Half of people with diabetes are failing to keep control of their blood pressure, risking "damaging" complications, figures suggest.
The analysis of NHS data in England by Diabetes UK showed the number of people not hitting their target has been stuck at about 50% in recent years.
High blood pressure increases the risk of conditions such as heart disease, kidney failure and stroke.
The charity said people needed more support to control their condition.
People with diabetes are normally told to keep their blood pressure below 130/80, slightly lower than the target for the rest of the population.
For someone without diabetes, blood pressure should be no higher than 140/85 mmHg.
Ideally, we should all have a blood pressure below 120/80.
Those at risk of exceeding the target can be given medication as well as support in improving diet and losing weight to get their levels down.
But the figures - based on the National Diabetes Audit, which covers nine in 10 people diagnosed with the condition in England - showed that just 50.7% of patients had control of their blood pressure.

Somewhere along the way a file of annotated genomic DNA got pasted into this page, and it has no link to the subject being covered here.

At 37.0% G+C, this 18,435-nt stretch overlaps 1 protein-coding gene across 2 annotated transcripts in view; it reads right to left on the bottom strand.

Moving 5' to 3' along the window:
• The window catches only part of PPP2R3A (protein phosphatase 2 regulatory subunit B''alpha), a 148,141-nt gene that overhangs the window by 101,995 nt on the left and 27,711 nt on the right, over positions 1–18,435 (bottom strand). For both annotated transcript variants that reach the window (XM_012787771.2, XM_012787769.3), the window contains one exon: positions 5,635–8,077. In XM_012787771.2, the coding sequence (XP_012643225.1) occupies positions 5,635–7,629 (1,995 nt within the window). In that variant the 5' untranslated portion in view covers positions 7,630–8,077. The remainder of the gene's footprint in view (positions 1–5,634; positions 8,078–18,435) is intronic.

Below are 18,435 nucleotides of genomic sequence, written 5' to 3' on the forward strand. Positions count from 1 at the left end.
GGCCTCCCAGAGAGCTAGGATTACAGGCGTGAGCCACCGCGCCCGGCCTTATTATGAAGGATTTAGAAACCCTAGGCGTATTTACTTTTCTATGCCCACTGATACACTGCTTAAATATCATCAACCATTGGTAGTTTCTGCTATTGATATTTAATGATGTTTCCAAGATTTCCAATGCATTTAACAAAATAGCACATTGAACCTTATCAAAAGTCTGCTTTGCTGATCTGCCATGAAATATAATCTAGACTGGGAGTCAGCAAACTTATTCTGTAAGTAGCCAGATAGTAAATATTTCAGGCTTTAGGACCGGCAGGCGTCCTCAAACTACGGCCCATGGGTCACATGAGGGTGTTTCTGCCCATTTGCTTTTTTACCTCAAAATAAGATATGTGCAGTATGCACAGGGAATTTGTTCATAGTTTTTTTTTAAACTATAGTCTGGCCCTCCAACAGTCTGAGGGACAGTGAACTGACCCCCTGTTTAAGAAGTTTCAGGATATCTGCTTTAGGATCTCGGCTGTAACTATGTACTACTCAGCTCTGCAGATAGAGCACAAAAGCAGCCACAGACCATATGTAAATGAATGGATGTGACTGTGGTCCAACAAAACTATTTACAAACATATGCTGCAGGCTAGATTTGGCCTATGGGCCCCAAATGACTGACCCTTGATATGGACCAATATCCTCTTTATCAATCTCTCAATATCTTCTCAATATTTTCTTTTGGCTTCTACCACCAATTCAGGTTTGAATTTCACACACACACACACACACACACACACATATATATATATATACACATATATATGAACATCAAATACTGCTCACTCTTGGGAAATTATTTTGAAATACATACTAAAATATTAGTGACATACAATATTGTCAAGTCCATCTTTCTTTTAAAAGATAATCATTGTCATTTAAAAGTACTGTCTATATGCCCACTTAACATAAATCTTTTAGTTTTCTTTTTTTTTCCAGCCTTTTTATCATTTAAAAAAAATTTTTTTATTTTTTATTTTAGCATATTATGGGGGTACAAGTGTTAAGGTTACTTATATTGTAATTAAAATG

The proportion was almost exactly the same as the previous year.
It means that if the figure was replicated across the UK, 1.4 million out of the 2.9 million people with the condition would be at risk.
Diabetes UK chief executive Barbara Young said: "It is extremely worrying.
"People with diabetes need to be aware that high blood pressure can have a hugely damaging effect on their health.
"But instead we are in danger of high blood pressure becoming the norm in people with the condition.
"This is one of the reasons they are experiencing record rates of stroke and kidney failure and are dying years younger than the rest of the population."
A Department of Health spokesman said it was vital for health professionals to ensure diabetic patients with high blood pressure got all the health checks recommended by the National Institute for Clinical Excellence (Nice).
He added: "Diabetic patients who have high blood pressure should also get advice and treatment to help them manage the condition that fits with their lifestyle."